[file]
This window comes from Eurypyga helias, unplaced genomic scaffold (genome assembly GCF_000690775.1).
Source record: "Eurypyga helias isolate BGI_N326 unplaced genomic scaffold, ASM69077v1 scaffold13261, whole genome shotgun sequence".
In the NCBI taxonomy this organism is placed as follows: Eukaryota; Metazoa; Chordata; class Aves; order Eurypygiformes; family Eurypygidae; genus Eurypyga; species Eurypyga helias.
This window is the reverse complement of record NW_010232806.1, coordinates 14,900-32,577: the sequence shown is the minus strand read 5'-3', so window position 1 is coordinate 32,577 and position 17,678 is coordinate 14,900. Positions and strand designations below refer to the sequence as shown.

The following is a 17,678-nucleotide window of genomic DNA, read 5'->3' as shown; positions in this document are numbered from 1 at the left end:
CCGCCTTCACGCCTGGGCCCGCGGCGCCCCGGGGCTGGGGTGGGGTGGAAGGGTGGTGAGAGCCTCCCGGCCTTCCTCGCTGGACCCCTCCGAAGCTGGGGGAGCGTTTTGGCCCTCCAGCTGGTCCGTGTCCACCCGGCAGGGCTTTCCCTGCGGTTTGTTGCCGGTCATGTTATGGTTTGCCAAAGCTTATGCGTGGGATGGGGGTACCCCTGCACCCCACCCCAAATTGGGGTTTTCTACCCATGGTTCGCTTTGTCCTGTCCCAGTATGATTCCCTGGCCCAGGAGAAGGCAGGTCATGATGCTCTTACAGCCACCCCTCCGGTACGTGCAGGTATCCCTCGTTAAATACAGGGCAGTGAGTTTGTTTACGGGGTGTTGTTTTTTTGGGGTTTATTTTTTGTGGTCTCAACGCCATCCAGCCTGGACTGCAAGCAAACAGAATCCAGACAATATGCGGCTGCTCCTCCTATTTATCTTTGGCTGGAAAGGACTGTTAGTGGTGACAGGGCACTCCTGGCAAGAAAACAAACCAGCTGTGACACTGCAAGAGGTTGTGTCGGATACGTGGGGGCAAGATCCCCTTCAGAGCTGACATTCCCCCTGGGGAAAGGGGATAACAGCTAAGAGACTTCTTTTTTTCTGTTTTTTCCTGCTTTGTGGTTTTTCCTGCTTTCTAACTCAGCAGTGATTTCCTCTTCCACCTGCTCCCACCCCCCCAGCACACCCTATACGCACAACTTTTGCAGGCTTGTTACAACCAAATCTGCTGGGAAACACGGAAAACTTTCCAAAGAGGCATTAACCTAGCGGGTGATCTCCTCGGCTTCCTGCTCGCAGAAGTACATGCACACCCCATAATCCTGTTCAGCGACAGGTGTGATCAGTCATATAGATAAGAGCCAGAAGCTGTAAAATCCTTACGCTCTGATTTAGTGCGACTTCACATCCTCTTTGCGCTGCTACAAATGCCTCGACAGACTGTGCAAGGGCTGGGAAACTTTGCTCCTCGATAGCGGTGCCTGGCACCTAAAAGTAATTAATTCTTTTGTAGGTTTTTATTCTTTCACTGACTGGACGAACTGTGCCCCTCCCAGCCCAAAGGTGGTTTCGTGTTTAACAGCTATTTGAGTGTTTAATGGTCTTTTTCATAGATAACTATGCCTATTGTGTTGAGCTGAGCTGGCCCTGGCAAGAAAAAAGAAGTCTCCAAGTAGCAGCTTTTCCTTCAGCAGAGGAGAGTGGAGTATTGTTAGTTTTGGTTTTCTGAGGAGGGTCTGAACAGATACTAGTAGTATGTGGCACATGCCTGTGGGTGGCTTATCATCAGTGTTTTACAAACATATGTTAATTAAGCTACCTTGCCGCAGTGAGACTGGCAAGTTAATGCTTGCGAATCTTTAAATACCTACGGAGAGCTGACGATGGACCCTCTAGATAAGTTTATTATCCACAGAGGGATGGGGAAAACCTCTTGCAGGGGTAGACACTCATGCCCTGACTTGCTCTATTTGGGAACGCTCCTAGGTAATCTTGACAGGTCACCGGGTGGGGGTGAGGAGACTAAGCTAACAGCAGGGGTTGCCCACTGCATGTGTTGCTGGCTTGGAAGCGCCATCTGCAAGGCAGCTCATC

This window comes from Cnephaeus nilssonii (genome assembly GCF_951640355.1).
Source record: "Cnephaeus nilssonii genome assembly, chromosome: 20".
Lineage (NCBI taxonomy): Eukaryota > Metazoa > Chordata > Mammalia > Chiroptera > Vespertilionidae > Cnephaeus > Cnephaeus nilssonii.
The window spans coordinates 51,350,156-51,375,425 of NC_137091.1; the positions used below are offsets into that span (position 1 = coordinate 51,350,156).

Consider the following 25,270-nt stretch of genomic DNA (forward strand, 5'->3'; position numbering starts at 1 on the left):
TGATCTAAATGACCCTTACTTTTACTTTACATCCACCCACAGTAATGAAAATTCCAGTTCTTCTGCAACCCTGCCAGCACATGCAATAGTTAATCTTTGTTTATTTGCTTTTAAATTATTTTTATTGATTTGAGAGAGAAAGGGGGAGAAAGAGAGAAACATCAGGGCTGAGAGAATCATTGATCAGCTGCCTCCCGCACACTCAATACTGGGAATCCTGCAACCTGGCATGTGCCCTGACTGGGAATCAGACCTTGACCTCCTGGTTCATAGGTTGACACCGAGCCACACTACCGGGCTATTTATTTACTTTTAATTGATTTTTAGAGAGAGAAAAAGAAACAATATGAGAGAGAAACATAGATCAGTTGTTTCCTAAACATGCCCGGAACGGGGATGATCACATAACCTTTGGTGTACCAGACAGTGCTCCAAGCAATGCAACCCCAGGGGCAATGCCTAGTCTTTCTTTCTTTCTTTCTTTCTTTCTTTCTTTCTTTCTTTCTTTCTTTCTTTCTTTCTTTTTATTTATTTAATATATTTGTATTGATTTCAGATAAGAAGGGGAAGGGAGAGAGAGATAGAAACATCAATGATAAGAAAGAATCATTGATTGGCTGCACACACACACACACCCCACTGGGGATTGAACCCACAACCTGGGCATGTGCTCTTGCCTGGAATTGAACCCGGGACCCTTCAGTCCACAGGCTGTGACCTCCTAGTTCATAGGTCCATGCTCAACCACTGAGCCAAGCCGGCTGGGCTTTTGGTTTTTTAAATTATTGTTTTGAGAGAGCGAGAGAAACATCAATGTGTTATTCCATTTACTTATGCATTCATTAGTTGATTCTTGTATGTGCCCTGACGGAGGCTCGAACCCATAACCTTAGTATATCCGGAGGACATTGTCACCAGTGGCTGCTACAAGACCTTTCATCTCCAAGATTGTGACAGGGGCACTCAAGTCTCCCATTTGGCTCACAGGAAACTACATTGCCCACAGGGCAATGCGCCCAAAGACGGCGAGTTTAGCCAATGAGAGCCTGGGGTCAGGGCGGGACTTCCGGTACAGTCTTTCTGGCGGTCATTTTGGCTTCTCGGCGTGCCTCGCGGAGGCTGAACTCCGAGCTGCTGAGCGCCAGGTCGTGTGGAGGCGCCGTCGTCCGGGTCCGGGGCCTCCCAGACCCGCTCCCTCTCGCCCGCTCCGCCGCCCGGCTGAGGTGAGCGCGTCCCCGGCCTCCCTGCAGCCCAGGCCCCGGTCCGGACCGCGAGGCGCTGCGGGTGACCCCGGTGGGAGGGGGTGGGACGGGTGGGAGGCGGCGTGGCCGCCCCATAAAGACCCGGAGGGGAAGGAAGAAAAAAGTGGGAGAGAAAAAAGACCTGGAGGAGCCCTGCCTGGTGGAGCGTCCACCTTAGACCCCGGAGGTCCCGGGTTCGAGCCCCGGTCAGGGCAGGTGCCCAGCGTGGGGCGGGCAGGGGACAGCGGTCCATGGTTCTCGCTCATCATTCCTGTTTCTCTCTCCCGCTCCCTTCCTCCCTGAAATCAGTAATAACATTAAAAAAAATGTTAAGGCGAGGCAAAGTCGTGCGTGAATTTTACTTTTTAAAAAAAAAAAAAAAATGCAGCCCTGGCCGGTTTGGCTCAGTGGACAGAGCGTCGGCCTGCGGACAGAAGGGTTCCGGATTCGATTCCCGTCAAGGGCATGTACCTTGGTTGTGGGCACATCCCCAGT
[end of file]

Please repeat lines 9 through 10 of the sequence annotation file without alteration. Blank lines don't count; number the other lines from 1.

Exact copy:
Lineage (NCBI taxonomy): Eukaryota > Metazoa > Chordata > Mammalia > Chiroptera > Vespertilionidae > Cnephaeus > Cnephaeus nilssonii.
The window spans coordinates 51,350,156-51,375,425 of NC_137091.1; the positions used below are offsets into that span (position 1 = coordinate 51,350,156).